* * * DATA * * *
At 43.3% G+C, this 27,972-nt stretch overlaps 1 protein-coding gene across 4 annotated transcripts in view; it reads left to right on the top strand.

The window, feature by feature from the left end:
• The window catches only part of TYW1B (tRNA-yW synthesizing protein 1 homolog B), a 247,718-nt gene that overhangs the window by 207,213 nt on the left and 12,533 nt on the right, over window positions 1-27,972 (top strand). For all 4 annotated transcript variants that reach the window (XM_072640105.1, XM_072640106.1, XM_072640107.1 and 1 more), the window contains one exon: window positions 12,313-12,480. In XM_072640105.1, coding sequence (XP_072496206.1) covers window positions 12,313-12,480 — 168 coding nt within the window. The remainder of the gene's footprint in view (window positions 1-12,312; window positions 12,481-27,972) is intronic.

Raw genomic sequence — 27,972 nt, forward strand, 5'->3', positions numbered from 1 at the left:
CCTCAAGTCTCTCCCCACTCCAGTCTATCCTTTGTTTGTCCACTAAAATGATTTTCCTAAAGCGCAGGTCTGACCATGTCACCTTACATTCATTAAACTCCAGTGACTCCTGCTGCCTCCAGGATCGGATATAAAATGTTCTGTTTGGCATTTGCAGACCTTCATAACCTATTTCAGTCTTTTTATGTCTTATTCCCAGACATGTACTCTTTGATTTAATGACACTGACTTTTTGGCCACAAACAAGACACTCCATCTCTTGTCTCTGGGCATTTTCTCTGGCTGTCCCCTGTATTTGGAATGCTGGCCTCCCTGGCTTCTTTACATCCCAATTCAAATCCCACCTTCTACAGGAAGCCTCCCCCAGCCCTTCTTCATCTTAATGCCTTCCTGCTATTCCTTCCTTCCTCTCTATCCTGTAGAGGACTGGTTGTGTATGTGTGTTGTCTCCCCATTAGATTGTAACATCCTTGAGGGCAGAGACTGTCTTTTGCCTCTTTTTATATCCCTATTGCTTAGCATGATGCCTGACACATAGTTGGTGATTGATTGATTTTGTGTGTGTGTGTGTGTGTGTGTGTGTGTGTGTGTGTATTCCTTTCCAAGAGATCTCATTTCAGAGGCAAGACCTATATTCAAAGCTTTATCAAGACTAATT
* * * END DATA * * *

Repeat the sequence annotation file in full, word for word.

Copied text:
At 43.3% G+C, this 27,972-nt stretch overlaps 1 protein-coding gene across 4 annotated transcripts in view; it reads left to right on the top strand.

The window, feature by feature from the left end:
• The window catches only part of TYW1B (tRNA-yW synthesizing protein 1 homolog B), a 247,718-nt gene that overhangs the window by 207,213 nt on the left and 12,533 nt on the right, over window positions 1-27,972 (top strand). For all 4 annotated transcript variants that reach the window (XM_072640105.1, XM_072640106.1, XM_072640107.1 and 1 more), the window contains one exon: window positions 12,313-12,480. In XM_072640105.1, coding sequence (XP_072496206.1) covers window positions 12,313-12,480 — 168 coding nt within the window. The remainder of the gene's footprint in view (window positions 1-12,312; window positions 12,481-27,972) is intronic.

Raw genomic sequence — 27,972 nt, forward strand, 5'->3', positions numbered from 1 at the left:
CCTCAAGTCTCTCCCCACTCCAGTCTATCCTTTGTTTGTCCACTAAAATGATTTTCCTAAAGCGCAGGTCTGACCATGTCACCTTACATTCATTAAACTCCAGTGACTCCTGCTGCCTCCAGGATCGGATATAAAATGTTCTGTTTGGCATTTGCAGACCTTCATAACCTATTTCAGTCTTTTTATGTCTTATTCCCAGACATGTACTCTTTGATTTAATGACACTGACTTTTTGGCCACAAACAAGACACTCCATCTCTTGTCTCTGGGCATTTTCTCTGGCTGTCCCCTGTATTTGGAATGCTGGCCTCCCTGGCTTCTTTACATCCCAATTCAAATCCCACCTTCTACAGGAAGCCTCCCCCAGCCCTTCTTCATCTTAATGCCTTCCTGCTATTCCTTCCTTCCTCTCTATCCTGTAGAGGACTGGTTGTGTATGTGTGTTGTCTCCCCATTAGATTGTAACATCCTTGAGGGCAGAGACTGTCTTTTGCCTCTTTTTATATCCCTATTGCTTAGCATGATGCCTGACACATAGTTGGTGATTGATTGATTTTGTGTGTGTGTGTGTGTGTGTGTGTGTGTGTGTGTGTATTCCTTTCCAAGAGATCTCATTTCAGAGGCAAGACCTATATTCAAAGCTTTATCAAGACTAATT